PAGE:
Spirituality and the brain: Wesley J. Wildman explores a scientific approach to religious experience
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Wesley J. Wildman, a School of Theology associateprofessor of theology and ethics, takes a scientific approach to thediscussion of religious and spiritual experiences in the second lecturein the six-part series Religious Experiences: From the Mundane to theAnomalous at Boston University’s Danielsen Institute.Attempting to address the centuries-old question of how humanconsciousness — known to some as the soul — interacts with the brain,Wildman discusses the possibilities, limitations, and implications ofusing scientific observation of the brain to interpret religiousexperiences.
He says brain-imaging technologies, such as EEGsand MRIs, can help to legitimize the study of religious and spiritualexperiences. Yet while scientific studies can eliminate some of theproblems of the field, he says, such as a lack of long-termquantifiable data, neurology does not give a full picture of religiousexperiences. He advocates studying unique individual experiences togive studies “ecological validity.”
Ultimately, Wildmanconcludes, contemporary science has made great progress in showing howsome of our feelings, including religious and spiritual ones, areexpressed in the brain. Still, he argues, a better scientificunderstanding of these experiences does not lead to proof or refutationof a higher power — the human soul and its origins, he says, remain amystery.
Part of a research project at the Danielsen Institute’sCenter for the Study of Religion and Psychology, the lecture series isfunded by a Templeton Foundation grant from the Metanexus Institute,which administers the Templeton Research Lectures.
October 1, 2007, 7:30 p.m.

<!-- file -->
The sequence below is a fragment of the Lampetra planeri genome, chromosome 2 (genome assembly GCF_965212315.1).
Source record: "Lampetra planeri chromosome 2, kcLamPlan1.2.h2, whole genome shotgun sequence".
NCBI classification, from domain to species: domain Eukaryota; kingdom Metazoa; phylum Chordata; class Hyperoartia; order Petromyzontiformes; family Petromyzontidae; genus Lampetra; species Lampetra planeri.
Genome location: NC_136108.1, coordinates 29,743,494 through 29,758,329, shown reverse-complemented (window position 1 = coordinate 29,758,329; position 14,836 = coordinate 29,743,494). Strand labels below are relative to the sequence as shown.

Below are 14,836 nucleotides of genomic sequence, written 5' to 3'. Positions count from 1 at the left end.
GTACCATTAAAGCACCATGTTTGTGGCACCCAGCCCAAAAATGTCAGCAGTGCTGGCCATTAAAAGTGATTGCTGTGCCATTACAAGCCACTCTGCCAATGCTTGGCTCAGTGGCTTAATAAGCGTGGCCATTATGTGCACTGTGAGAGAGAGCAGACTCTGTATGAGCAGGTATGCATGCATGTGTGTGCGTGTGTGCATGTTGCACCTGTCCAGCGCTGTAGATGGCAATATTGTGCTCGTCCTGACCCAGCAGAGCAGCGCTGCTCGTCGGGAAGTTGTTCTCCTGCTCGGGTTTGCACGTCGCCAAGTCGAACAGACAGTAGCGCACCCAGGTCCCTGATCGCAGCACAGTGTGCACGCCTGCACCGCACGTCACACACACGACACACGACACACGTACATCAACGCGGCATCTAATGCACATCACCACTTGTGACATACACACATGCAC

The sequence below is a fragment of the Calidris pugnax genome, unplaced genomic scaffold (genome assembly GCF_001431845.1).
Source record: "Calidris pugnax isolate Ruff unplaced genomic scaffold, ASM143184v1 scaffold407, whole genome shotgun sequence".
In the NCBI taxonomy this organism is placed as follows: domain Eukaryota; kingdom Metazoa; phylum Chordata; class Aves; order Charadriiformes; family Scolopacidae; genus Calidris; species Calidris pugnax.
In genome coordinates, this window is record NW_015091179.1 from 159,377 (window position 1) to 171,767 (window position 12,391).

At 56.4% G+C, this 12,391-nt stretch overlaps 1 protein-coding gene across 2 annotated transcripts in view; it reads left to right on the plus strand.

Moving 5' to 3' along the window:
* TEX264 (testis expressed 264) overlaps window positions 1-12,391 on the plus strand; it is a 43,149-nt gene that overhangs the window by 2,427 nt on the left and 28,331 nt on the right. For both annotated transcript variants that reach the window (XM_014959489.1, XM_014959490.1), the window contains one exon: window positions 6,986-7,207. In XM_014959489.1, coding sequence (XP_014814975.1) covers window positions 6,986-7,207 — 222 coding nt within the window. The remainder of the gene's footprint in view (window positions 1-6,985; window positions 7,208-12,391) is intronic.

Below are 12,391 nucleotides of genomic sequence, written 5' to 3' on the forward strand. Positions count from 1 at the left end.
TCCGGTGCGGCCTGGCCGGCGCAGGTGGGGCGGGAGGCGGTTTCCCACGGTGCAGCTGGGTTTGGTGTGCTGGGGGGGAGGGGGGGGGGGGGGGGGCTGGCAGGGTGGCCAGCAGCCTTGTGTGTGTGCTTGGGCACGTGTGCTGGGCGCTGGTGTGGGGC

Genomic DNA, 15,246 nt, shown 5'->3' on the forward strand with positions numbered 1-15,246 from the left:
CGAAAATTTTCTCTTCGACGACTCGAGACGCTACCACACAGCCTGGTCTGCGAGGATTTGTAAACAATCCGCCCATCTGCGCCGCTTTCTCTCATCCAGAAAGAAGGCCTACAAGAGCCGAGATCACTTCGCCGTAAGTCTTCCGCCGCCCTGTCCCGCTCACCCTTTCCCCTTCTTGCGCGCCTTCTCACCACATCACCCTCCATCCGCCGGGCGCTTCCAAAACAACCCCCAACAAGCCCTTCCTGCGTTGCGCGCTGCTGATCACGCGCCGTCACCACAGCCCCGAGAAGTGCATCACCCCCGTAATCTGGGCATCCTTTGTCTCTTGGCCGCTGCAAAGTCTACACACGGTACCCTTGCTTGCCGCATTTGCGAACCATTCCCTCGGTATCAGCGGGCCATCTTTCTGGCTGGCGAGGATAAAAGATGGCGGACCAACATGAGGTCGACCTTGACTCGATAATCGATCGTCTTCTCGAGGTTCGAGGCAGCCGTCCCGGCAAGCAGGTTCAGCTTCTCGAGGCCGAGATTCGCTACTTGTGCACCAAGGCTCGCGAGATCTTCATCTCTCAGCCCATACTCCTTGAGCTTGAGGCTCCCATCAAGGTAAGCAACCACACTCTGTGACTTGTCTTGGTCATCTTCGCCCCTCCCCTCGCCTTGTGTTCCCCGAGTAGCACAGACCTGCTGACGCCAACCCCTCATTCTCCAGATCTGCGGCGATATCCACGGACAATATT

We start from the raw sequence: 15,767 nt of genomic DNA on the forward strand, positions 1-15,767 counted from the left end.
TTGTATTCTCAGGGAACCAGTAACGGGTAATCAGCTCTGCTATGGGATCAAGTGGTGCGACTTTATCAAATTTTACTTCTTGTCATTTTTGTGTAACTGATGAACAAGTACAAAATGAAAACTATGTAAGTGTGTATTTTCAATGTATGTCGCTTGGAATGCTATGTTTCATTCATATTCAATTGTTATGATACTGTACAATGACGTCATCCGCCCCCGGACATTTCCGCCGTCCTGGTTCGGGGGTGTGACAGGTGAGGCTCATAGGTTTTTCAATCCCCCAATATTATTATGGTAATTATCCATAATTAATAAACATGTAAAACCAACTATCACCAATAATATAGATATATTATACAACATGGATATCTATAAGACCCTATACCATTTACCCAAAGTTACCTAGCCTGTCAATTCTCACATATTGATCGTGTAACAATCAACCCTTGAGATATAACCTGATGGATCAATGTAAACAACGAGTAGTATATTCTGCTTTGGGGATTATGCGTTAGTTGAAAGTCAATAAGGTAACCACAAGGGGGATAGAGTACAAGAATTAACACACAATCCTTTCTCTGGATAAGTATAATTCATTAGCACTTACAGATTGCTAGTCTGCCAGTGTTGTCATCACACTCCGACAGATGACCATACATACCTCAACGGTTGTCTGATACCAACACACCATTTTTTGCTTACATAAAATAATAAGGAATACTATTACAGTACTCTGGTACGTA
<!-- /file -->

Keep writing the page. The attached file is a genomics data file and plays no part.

About the speaker:
Wesley J. Wildmanis an associate professor of theology and ethics at the BostonUniversity School of Theology, where he directs the doctoral programsin Christian theology, in comparative theology, and in science,philosophy, and religion. Wildman has a bachelor’s in mathematics fromFlinders University and a graduate degree in divinity from theUniversity of Sydney, both in Australia. He earned a doctorate inphilosophical and systematic theology and philosophy of religion fromthe Graduate Theological Union, in Berkeley, California. He haspublished more than 60 articles and the book Fidelity with Plausibility: Modest Christologies in the Twentieth Century. Wildman is the coeditor of the Encyclopedia of Science and Religion,as well as of a collection of debates on contemporary issues in religionand science. He has studied the nature and problems of religiousexperience for over a decade through his involvement with the Divine Action Project at Boston University, sponsored by the Vatican Observatory and the Center for Theology and Natural Sciences, in Berkeley, and the Crosscultural Comparative Religious Ideas Project at BU.An ordained minister in the Uniting Church in Australia, Wildman hasserved churches in Sydney, Australia, and Piedmont, California.